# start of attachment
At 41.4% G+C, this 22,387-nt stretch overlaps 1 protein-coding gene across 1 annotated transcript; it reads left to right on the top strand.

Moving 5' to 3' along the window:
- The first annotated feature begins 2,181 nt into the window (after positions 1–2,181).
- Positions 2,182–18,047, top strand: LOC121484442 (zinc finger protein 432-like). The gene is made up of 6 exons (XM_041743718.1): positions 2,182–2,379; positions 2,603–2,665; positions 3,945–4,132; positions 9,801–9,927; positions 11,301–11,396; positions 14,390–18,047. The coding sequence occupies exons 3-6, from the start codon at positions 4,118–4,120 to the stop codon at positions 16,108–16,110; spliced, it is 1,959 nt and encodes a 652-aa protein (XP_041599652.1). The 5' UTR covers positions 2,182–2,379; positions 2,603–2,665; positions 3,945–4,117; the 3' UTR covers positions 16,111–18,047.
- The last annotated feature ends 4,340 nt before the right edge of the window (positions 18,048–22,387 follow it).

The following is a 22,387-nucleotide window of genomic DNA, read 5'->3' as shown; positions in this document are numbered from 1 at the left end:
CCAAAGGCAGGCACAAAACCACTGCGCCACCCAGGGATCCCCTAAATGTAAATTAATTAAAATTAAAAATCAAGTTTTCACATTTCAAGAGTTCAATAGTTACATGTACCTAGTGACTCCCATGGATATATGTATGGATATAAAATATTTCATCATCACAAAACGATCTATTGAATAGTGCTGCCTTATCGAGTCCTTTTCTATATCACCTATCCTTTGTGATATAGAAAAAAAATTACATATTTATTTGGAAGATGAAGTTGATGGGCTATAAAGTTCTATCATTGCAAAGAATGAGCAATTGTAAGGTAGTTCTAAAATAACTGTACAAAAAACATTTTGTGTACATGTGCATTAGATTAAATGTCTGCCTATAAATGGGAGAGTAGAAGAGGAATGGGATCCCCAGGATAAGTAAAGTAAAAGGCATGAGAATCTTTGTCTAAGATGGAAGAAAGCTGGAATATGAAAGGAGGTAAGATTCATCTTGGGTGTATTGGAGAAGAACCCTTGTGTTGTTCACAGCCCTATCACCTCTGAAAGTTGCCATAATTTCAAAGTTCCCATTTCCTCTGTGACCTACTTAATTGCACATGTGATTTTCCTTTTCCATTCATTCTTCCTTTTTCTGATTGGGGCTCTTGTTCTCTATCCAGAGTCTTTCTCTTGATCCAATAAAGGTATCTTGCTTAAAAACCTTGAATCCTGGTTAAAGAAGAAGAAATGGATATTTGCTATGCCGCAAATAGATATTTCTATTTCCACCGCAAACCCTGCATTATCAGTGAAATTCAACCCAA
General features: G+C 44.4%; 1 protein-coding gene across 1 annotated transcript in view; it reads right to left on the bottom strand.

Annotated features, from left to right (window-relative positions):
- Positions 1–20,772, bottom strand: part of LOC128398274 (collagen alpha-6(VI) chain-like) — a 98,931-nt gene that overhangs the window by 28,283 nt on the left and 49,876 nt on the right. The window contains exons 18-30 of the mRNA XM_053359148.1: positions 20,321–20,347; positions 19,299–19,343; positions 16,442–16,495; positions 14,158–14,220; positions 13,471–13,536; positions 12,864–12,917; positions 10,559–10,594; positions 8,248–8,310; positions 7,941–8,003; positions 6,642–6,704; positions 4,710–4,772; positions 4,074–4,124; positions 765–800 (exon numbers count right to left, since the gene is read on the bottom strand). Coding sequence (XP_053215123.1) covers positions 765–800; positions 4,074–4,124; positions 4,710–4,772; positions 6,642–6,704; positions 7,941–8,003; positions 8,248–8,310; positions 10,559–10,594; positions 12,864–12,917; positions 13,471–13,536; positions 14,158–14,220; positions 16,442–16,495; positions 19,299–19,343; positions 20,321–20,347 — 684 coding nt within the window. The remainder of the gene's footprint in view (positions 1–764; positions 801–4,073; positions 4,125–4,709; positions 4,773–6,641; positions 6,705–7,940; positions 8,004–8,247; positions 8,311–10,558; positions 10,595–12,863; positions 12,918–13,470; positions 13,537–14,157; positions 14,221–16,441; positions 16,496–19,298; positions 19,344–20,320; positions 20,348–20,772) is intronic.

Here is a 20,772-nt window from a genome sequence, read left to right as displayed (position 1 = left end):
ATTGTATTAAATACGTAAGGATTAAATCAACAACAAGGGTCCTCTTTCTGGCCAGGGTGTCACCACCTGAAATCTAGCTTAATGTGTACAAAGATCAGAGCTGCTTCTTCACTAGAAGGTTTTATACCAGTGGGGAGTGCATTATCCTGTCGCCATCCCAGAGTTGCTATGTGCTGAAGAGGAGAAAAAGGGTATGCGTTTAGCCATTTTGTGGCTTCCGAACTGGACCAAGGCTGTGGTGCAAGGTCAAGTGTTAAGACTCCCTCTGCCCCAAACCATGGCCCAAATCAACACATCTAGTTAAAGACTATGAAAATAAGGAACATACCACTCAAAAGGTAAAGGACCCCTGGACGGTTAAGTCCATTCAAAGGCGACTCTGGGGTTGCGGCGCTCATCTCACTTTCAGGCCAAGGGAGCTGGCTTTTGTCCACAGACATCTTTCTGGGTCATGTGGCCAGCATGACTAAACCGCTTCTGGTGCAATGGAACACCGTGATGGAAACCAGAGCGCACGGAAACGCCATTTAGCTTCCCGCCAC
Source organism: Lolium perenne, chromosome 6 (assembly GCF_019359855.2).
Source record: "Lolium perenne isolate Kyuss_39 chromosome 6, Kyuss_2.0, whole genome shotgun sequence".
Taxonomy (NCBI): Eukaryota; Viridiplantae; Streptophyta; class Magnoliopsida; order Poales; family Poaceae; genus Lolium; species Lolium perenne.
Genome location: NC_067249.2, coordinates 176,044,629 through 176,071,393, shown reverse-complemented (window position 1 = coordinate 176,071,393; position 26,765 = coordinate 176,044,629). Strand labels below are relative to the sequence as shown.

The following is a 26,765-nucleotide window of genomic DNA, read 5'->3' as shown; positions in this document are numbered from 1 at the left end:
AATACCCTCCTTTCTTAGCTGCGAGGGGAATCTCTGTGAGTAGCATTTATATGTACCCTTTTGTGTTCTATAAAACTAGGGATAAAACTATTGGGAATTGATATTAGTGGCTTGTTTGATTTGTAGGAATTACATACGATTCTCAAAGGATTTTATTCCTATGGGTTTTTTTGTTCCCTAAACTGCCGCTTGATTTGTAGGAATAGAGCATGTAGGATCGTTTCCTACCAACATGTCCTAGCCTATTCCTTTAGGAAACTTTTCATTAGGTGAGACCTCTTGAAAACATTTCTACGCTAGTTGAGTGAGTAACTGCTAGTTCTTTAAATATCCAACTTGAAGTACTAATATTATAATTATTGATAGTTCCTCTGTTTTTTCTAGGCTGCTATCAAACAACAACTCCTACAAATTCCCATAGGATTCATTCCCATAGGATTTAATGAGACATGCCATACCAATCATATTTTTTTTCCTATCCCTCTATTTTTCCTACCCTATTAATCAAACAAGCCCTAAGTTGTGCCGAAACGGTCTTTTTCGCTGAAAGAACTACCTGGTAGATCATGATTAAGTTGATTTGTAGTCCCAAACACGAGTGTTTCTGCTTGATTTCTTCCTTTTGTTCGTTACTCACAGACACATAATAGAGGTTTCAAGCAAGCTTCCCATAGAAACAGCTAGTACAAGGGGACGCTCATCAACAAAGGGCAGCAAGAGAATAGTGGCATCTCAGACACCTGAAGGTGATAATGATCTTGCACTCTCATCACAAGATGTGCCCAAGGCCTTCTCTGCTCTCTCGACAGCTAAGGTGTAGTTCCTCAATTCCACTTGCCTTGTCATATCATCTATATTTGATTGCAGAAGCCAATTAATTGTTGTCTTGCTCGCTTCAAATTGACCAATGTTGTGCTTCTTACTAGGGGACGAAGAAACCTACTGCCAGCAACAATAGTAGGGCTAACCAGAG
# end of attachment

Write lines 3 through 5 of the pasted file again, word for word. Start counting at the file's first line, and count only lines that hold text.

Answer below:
- The first annotated feature begins 2,181 nt into the window (after positions 1–2,181).
- Positions 2,182–18,047, top strand: LOC121484442 (zinc finger protein 432-like). The gene is made up of 6 exons (XM_041743718.1): positions 2,182–2,379; positions 2,603–2,665; positions 3,945–4,132; positions 9,801–9,927; positions 11,301–11,396; positions 14,390–18,047. The coding sequence occupies exons 3-6, from the start codon at positions 4,118–4,120 to the stop codon at positions 16,108–16,110; spliced, it is 1,959 nt and encodes a 652-aa protein (XP_041599652.1). The 5' UTR covers positions 2,182–2,379; positions 2,603–2,665; positions 3,945–4,117; the 3' UTR covers positions 16,111–18,047.
- The last annotated feature ends 4,340 nt before the right edge of the window (positions 18,048–22,387 follow it).